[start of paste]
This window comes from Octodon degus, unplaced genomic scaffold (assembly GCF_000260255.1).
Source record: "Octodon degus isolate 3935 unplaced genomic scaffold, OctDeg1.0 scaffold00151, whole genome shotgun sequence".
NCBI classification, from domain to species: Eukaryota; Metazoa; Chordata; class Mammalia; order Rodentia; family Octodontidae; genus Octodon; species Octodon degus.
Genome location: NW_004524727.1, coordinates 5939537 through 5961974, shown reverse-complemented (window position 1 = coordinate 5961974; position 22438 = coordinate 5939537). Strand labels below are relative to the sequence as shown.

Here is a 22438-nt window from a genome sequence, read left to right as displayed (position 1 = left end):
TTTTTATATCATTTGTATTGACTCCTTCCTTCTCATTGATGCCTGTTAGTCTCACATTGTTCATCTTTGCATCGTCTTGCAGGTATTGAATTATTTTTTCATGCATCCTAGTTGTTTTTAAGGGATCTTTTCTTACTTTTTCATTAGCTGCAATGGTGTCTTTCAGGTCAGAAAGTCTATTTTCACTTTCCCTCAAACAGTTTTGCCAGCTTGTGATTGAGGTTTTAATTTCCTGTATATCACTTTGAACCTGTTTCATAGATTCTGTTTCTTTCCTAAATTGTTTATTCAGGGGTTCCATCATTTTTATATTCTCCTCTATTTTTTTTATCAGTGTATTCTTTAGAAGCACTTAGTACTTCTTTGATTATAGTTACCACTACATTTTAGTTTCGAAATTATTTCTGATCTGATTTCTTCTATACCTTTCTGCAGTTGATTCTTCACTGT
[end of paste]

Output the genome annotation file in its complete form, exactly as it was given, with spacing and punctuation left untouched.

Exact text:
This window comes from Octodon degus, unplaced genomic scaffold (assembly GCF_000260255.1).
Source record: "Octodon degus isolate 3935 unplaced genomic scaffold, OctDeg1.0 scaffold00151, whole genome shotgun sequence".
NCBI classification, from domain to species: Eukaryota; Metazoa; Chordata; class Mammalia; order Rodentia; family Octodontidae; genus Octodon; species Octodon degus.
Genome location: NW_004524727.1, coordinates 5939537 through 5961974, shown reverse-complemented (window position 1 = coordinate 5961974; position 22438 = coordinate 5939537). Strand labels below are relative to the sequence as shown.

Here is a 22438-nt window from a genome sequence, read left to right as displayed (position 1 = left end):
TTTTTATATCATTTGTATTGACTCCTTCCTTCTCATTGATGCCTGTTAGTCTCACATTGTTCATCTTTGCATCGTCTTGCAGGTATTGAATTATTTTTTCATGCATCCTAGTTGTTTTTAAGGGATCTTTTCTTACTTTTTCATTAGCTGCAATGGTGTCTTTCAGGTCAGAAAGTCTATTTTCACTTTCCCTCAAACAGTTTTGCCAGCTTGTGATTGAGGTTTTAATTTCCTGTATATCACTTTGAACCTGTTTCATAGATTCTGTTTCTTTCCTAAATTGTTTATTCAGGGGTTCCATCATTTTTATATTCTCCTCTATTTTTTTTATCAGTGTATTCTTTAGAAGCACTTAGTACTTCTTTGATTATAGTTACCACTACATTTTAGTTTCGAAATTATTTCTGATCTGATTTCTTCTATACCTTTCTGCAGTTGATTCTTCACTGT